First Aid Kit Fired Up the Wiltern Theatre

First Aid Kit Fired Up the Wiltern Theatre

Louise Andersson, Staff Writer

When Swedish sisters Klara and Johanna Söderberg, also known as First Aid Kit, took on the sold-out Wiltern Theatre on Nov. 12, they turned a mellow crowd into one of ecstasy, receiving a well-deserved standing ovation.

Since the duo started uploading songs to their MySpace page in 2007 from their home in Enskede, Sweden, their career has been a fast moving train, touring through Sweden, the United Kingdom and the United States.

They are currently in the middle of their U.S. tour but will head back to Europe to tour throughout the continent, including their home country.

Samantha Crain, a folksinger-songwriter, opened for the duo. Her humility and humor warmed up the audience and her candid lyrics left her mark.

Her performance left the crowd cheering and wanting more, pumping them up for the main talent act, which would go on to sing 18 songs.

The auditorium filled up minutes before the band appeared, and when they entered the stage, they did so through a smoky blue cloud, with a spotlight shining first on the singers then on the accompanying band.

They started off with a safe bet, performing one of their top songs from their 2012 album, “The Lion’s Roar.” As soon as the first chorus began and the stage lit up, it was the crowd’s turn to roar out of delight.

They make their musical intelligence easy to detect as their astoundingly synchronized vocals melted into one. Their unique sound and eccentricity, combined with their sincere lyrics, written straight from their young hearts, cast the Wiltern under their spell.

In their new song “Shattered & Hollow” they reveal their inner thoughts and strife as they move along the road toward prosperity, declaring that they would rather be “broken than empty” and “shattered than hollow.”

The next song they performed was “Stay Gold” from their 2014 album of the same name. At this point, the stage became gilded, with spotlights resembling early morning sunbeams, revealing their matching outfits, also in gold.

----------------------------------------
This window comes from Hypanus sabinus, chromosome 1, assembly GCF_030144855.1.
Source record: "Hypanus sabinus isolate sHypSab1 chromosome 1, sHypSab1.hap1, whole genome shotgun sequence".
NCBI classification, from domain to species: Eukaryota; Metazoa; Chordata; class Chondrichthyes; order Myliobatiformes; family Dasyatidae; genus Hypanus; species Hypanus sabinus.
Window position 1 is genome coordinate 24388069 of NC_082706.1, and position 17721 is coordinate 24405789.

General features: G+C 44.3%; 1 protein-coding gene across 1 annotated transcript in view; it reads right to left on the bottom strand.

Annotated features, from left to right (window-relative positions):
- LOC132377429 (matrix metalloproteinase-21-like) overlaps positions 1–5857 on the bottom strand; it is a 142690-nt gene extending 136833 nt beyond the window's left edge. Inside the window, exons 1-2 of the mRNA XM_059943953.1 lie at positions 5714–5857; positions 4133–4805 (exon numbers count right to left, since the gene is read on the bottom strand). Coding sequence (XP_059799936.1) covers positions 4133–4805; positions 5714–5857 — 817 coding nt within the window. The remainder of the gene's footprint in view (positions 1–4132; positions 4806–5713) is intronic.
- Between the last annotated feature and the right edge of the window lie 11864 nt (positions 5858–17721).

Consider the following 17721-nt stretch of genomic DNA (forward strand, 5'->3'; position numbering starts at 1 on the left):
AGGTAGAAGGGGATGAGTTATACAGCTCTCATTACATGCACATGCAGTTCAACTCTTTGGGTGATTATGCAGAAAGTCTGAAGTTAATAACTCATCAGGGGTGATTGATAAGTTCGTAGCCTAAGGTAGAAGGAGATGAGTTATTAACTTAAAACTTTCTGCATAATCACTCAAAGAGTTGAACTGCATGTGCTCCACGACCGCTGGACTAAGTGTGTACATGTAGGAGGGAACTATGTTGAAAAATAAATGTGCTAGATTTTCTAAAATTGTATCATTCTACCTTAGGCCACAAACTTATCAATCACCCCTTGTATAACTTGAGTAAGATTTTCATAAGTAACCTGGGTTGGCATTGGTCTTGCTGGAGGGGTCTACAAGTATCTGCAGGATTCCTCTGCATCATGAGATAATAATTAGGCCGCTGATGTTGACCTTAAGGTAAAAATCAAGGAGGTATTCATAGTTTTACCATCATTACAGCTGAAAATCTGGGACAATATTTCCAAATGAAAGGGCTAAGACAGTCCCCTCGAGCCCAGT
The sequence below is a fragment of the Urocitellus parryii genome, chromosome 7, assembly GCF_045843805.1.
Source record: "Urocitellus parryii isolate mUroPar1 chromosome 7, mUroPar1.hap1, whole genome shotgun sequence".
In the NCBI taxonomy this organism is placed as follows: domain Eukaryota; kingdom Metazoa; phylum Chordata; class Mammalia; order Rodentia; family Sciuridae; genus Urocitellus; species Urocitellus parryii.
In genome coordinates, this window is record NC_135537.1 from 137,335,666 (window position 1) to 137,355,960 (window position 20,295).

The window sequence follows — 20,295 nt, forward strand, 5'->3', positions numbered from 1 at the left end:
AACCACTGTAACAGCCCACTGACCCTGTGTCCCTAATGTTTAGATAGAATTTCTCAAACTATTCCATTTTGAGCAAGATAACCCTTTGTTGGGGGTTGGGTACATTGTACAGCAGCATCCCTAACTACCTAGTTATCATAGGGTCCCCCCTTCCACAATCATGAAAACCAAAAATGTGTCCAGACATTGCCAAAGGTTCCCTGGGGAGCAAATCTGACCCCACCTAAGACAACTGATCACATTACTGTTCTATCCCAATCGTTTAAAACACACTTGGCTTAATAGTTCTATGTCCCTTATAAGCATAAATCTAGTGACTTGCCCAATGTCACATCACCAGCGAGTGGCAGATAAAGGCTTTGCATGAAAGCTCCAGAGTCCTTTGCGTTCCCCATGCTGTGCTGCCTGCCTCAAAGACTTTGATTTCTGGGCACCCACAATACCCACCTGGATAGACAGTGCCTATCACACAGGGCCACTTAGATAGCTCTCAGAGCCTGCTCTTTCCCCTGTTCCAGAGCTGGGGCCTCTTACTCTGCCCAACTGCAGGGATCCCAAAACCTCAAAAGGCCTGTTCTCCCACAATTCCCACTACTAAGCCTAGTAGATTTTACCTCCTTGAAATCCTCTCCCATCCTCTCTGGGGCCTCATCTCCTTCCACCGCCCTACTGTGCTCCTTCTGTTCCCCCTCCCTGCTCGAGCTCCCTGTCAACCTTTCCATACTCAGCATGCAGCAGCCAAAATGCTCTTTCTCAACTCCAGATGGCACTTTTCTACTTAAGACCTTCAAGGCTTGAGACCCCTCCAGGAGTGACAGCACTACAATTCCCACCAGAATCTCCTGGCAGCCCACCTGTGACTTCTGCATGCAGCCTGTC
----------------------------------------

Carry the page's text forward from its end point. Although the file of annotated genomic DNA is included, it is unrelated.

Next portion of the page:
This song was enough to distinguish a new flavor in their genre — a string quartet  that added a majestic feeling to their otherwise simple arrangements.

There was a constant shift between their old and new albums, which might seem jumbled, but turned out to be a clever mix of nostalgia and recognition, and a refreshing, new modish sense.

After five songs, Johanna and Klara bubbled up with energy, which was transmitted to the audience members as they stomped their feet,  banged their heads and spun around on stage as if floating on a cloud inside the theater.

However, there was soon another shift of mood, going from ecstatic to mellow.

“We would like to ask everyone to shut up,” the sisters said in unison. “In a polite way.”

As silence ensued, they started to sing “Ghost Town” from their 2010 album without microphones and amplifiers, asking everyone to sing along.

The sheer simplicity of the performance, with them standing at the edge of the stage, compelled the audience to listen to their melodious voices, which created a riveting connection.

The transition to the next song was complete genius, as they went from an intimate performance to rocking one of their newest songs, “My Silver Lining,” which has had nearly 16 million hits on Spotify since June.

It was like moving from a vulnerable stage with the gracefulness of their purest vocals to one of self-recognition and of powerful composition, a liberating move to say the least.

The closing performance was one that left people with smiles of recognition. They ended the concert with “Emmylou,” their biggest hit, and presented another sing along opportunity for their audience.

It was their slightly modest and simple approach that made them connect with about 1,800 people, and it is their incredibly precise intonation, unison and their eccentricity that makes them one of a kind.